At the beginning of this decade, California chardonnay was famous — or infamous, depending on your point of view — for being oaky. This meant they had telltale flavors like vanilla and caramel, and were usually described as toasty and buttery. This style was the result of winemaking decisions to extensively age the chardonnay in oak barrels; the longer the wine stayed in the barrels, the more oak characteristics it would pick up.

These bottles got big scores from the wine magazines, which translated into a generation of heavy wines where the oak obscured whatever fruit flavors existed. And, truthfully, they never tasted very good. I long ago had my fill of chardonnay that tasted like a baseball bat.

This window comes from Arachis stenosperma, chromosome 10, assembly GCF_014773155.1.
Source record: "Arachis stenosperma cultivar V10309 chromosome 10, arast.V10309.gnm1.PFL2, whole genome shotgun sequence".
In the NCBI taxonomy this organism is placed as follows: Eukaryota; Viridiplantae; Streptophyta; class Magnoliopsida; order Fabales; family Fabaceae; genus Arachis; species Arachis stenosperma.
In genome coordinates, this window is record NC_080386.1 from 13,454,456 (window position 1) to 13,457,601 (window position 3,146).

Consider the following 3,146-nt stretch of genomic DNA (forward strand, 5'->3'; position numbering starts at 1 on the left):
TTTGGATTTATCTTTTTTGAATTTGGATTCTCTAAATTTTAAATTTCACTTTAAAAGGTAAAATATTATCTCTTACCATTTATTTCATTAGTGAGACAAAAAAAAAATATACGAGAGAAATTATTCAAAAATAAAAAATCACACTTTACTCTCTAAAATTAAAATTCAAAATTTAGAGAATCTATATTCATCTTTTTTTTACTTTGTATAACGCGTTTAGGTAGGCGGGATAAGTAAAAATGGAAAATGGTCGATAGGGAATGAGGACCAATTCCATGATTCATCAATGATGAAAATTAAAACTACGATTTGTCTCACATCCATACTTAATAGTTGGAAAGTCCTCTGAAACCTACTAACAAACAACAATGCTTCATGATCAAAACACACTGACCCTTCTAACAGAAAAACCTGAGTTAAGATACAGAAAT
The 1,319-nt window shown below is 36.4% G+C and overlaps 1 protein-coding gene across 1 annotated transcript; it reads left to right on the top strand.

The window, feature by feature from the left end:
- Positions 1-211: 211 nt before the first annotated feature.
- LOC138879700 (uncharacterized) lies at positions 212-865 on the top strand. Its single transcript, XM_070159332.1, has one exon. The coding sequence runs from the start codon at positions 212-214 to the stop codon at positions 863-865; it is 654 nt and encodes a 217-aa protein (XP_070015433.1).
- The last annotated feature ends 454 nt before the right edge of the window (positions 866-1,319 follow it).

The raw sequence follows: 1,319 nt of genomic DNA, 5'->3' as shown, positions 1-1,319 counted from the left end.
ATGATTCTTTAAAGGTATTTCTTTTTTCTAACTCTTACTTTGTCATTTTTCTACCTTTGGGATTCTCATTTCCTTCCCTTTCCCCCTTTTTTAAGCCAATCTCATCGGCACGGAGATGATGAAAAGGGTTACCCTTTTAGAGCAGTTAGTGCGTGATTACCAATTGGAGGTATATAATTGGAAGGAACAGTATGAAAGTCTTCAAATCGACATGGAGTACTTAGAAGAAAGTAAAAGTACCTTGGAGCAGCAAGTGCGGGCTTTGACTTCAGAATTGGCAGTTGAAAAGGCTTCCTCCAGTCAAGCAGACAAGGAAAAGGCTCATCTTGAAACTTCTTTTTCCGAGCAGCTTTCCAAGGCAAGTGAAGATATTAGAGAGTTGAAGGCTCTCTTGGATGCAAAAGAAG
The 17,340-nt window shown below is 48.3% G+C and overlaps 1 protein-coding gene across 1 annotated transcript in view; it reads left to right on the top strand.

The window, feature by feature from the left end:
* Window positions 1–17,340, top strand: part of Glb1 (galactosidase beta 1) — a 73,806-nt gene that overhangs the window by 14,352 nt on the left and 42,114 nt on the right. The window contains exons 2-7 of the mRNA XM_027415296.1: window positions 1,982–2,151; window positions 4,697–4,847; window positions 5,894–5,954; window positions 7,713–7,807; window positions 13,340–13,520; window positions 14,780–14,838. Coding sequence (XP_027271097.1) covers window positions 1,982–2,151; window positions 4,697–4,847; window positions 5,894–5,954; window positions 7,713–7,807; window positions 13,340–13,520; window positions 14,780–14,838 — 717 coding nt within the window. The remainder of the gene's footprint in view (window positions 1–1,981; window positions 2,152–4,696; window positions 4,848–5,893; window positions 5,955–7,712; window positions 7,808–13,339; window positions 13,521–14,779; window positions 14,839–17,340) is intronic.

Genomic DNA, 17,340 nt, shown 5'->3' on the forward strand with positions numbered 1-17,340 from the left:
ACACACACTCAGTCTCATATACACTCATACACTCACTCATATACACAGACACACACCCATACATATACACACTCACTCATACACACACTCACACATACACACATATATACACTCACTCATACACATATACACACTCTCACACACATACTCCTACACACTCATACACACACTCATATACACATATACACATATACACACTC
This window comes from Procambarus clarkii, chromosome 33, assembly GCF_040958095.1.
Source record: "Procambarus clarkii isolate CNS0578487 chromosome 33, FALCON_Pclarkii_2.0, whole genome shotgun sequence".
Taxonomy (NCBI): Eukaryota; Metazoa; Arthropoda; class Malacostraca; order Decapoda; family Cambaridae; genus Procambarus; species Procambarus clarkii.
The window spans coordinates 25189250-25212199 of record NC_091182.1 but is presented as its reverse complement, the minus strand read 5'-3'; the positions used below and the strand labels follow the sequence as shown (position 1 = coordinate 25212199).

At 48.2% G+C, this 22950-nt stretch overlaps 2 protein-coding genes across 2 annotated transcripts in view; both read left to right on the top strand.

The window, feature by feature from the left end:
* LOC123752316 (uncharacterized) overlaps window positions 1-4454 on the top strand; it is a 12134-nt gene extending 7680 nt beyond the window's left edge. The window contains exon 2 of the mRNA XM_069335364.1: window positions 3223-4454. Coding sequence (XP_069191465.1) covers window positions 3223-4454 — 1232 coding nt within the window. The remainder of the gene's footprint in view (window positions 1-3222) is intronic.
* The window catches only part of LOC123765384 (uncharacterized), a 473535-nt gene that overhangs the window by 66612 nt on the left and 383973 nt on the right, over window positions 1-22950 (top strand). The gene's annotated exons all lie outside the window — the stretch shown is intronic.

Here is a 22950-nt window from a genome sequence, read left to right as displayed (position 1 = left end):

The good news is that this style, though still popular, is not as trendy it once was. More California winemakers are using less oak to produce more interesting wines. A terrific example is Stag’s Leap Wine Cellars Karia Chardonnay 2005 ($30, available at Central Market). Stag’s Leap, though never the oakiest high-end California chardonnay, was oaky enough. This wine, on the other hand, is part of the label’s decision to move more to the middle. It has oak flavors, but they’re balanced with bright chardonnay-style fruit like lime and pineapple. It was much better than I thought it would be, resembling a quality white Burgundy at about two-thirds the price. It’s perfect for a fancy dinner or even sipping as the weather gets warmer.



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